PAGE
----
These “econometric allegories,” as Alan Blinder and Ricardo Reis term them—evoking the persuasive labor these narratives are called upon to perform—draw on the full intellectual resources of these institutions, the research acumen, the judgment, and the experience of their personnel. They project a forecast of economic and financial conditions over a horizon of approximately one to two years, along with an explanation of how the respective banks’ interest rate policy will maintain consumer prices around or within an inflation target range. By the onset of the financial crisis, however, a monetary regime was emerging that was predicated on but not simply reducible to the protocols of inflation targeting.

During my fieldwork in late 2008 and early 2009, I observed how these allegories assumed far greater importance as central bank personnel grappled with some of the most vexing problems in macroeconomics. First in Wellington and then in Stockholm, I examined how personnel faced a double challenge at the outset of the financial crisis. They had to draw on state of the art ideas in academic economics for their technical insights, but in addition they had to craft their solutions in a manner that made them plausible to the public; their solutions had to be rendered coherent communicatively in order to yield effective policy. This reliance on explanation presumed very important shifts, by which economic actors have come to be conceived of as thinking and reflexive subjects—protagonists—who are capable of employing theory and parsing the ambiguities of data and the anomalies of information.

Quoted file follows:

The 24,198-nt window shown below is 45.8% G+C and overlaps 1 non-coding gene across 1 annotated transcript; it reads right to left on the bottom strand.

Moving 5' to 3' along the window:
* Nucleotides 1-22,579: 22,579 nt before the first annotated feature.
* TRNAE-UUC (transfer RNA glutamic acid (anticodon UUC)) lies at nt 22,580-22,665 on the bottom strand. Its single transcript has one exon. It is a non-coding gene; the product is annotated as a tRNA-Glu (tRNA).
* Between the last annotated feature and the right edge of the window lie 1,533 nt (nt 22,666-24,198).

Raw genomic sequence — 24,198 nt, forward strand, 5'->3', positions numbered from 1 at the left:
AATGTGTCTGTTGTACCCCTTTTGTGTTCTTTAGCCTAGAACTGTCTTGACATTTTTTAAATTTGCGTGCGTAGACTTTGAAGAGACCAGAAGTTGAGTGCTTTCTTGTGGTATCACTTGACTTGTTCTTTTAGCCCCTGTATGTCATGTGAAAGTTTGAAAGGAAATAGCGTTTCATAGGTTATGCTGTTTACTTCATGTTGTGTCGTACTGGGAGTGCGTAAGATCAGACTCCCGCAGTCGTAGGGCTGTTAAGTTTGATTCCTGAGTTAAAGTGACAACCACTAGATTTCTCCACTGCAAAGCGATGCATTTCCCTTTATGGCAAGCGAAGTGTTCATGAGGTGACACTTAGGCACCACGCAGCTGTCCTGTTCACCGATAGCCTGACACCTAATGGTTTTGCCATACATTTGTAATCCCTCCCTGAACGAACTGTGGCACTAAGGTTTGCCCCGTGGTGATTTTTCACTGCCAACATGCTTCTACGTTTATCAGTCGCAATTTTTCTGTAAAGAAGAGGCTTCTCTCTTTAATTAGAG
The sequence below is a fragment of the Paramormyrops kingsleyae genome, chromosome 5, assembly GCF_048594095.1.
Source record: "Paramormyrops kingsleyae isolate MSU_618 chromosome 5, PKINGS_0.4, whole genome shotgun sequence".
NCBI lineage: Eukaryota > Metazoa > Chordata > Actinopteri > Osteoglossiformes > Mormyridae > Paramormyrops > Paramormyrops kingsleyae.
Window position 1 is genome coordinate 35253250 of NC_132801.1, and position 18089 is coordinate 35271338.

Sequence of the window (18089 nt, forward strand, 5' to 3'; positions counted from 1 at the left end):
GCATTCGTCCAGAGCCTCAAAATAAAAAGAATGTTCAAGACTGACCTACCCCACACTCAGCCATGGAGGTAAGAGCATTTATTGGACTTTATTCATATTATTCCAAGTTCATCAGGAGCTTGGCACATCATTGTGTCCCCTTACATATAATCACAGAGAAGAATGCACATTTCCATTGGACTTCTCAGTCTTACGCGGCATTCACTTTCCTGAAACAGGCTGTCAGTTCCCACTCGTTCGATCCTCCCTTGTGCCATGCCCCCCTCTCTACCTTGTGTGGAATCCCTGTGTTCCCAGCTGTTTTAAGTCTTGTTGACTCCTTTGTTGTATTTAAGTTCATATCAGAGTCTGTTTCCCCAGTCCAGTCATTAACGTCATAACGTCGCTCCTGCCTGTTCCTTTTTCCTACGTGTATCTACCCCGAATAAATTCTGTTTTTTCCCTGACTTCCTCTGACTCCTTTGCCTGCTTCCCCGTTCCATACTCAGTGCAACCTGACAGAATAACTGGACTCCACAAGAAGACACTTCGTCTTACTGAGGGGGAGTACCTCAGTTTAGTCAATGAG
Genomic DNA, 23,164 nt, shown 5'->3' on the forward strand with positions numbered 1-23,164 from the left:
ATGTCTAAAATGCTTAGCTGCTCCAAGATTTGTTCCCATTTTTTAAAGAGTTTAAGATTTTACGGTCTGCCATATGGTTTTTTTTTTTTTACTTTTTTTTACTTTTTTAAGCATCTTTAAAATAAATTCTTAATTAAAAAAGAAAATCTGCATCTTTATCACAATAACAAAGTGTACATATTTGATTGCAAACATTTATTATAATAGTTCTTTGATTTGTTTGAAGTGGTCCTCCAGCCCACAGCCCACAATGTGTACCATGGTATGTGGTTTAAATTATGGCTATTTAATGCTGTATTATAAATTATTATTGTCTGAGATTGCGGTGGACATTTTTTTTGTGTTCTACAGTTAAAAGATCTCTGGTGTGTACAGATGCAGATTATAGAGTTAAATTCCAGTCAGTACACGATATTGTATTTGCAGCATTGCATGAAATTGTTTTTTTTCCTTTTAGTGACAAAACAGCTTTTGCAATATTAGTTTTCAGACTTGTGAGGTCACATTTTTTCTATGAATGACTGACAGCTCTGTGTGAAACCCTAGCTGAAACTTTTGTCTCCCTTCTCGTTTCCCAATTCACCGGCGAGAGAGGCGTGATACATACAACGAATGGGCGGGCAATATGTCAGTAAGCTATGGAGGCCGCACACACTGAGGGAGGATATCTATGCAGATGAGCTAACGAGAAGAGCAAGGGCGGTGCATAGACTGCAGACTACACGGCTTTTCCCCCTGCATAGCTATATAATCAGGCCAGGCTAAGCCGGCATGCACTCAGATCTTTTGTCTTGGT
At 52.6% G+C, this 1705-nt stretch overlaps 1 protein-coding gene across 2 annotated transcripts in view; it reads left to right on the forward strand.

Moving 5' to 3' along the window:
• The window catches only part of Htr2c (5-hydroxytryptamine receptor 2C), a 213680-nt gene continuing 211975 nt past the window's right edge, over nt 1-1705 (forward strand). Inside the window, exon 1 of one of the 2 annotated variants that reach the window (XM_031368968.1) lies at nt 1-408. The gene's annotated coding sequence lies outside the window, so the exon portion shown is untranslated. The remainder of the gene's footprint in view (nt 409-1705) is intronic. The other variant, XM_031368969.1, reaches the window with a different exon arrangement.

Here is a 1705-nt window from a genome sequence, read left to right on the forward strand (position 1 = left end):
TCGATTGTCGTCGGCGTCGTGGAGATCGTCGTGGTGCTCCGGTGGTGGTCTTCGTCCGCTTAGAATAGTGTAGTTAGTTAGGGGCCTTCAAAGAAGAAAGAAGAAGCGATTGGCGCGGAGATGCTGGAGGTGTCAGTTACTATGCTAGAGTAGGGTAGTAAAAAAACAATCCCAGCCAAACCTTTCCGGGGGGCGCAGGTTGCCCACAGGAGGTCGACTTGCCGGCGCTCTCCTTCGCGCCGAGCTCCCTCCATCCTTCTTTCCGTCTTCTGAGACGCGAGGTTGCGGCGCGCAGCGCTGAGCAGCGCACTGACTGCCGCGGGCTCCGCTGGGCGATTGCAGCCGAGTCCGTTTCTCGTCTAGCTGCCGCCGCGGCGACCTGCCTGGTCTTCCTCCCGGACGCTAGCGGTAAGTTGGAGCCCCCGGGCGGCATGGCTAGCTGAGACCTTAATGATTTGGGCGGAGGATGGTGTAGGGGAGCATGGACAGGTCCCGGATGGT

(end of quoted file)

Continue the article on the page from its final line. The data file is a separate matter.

In 2012 the leadership of the European Central Bank was compelled to model a communicative relationship by which the public was persuaded to collaborate in the restoration of faith and credit in an irrevocable monetary union. Mario Draghi, President of the ECB, acknowledged the urgency of imparting a relational language to the monetary regime, asserting that enhancing “social cohesion” was the decisive feature of the EU’s approach to the financial and sovereign debt crises. The commitments to sustain social welfare and the promises to preserve human dignity were rarely acknowledged as overriding concerns in the midst of the crisis, but in the summer of 2012, Draghi saw fit to foreground them as such. Benoît Cœuré, member of the Executive Board of the European Central Bank, was emphatic on this issue. “Commitment to monetary stability is not only grounded in its economic merits but is also a cornerstone of the social contract.” In other words, the challenge of saving the euro required a redesign of the basic imperatives of the financial system aligning them explicitly with a public interest. The rancorous struggles that emerged in the midst of the European sovereign debt crisis, forced in 2012 a creative articulation by Draghi of what is broadly at stake in the management of a public currency: the totality of promises that bind us together.